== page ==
Resource Lesson
Sound Level Intensity
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The rate at which the wave energy from a sound source is transferred from one location to another is expressed in terms of its
intensity
. Mathematically, this relationship is written as
and is measured in watts/m
^{2}
. Therefore, the intensities at two different locations from a sound source would be related according to this ratio
which simplifies to
Note, that this is an
inverse square relationship
. That is, if the distance to location, r
_{2}
, is twice as far from the source as the distance to r
_{1}
, then the intensity at r
_{1}
is 4 times greater than it is at r
_{2}
.
Sound intensity is perceived by our ears as
loudness
, in the same fashion as a sound's frequency is perceived by our ears as its pitch. The
threshold of human hearing
has a value of 1 x 10
^{-12}
watts/m
^{2}
and is represented by I
_{o}
. This means that in order for us to "hear" a sound, not only must it be within our range of hearing (20-20,000 hz) but it must also be of sufficient intensity.
The doubling of a sound's perceived loudness does not represent a doubling of the sound's intensity. To compare relative intensity levels, we use a logarithmic scale and reference the threshold of sound as a standard for comparison. The equation used to calculate this relationship is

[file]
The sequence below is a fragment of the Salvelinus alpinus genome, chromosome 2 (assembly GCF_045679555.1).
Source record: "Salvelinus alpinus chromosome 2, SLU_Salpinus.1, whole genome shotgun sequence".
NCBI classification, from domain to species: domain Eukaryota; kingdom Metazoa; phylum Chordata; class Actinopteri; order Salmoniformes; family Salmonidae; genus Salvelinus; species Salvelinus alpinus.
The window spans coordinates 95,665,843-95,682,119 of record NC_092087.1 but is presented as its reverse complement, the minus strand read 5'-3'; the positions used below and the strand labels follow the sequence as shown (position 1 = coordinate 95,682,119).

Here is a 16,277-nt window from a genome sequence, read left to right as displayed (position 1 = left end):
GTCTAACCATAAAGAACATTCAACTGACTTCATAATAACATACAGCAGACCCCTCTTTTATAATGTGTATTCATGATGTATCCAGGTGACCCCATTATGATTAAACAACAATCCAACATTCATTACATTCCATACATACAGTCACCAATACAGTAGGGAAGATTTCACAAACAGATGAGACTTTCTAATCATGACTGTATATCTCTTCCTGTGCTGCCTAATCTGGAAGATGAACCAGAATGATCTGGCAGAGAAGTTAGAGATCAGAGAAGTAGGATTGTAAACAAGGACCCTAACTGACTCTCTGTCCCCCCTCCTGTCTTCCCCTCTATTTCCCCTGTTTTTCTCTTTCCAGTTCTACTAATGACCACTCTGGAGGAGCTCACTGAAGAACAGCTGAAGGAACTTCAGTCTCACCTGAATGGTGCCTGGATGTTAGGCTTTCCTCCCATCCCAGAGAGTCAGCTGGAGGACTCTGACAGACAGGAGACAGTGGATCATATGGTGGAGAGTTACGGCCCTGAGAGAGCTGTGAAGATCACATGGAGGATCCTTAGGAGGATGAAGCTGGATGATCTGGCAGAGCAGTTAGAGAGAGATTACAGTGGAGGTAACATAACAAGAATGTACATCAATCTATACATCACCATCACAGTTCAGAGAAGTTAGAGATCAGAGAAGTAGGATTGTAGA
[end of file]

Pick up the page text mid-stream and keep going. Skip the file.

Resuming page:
Some common sound levels in decibels (dB) are shown in the following table.
1. Compare the intensity of the loudness of normal conversation to that of a soft whisper.
2. What is the sound level in dB for a sound whose intensity is 5.0 x 10
^{-6}
watts/m
^{2}
?
3. What is the intensity of a sound which has a sound level of 35 dB?
4. If the source of the sound in question #3 was 6 meters away from the listener, where should a second person stand with respect to the same sound source to hear at 60 dB?
Notice in the last example that you cannot compare decibels and distances; that is, saying that the sound intensity varies inversely as the square of distance from the sound source does NOT apply to decibel readings, it only applies to intensities measured in watt/m
^{2}
.
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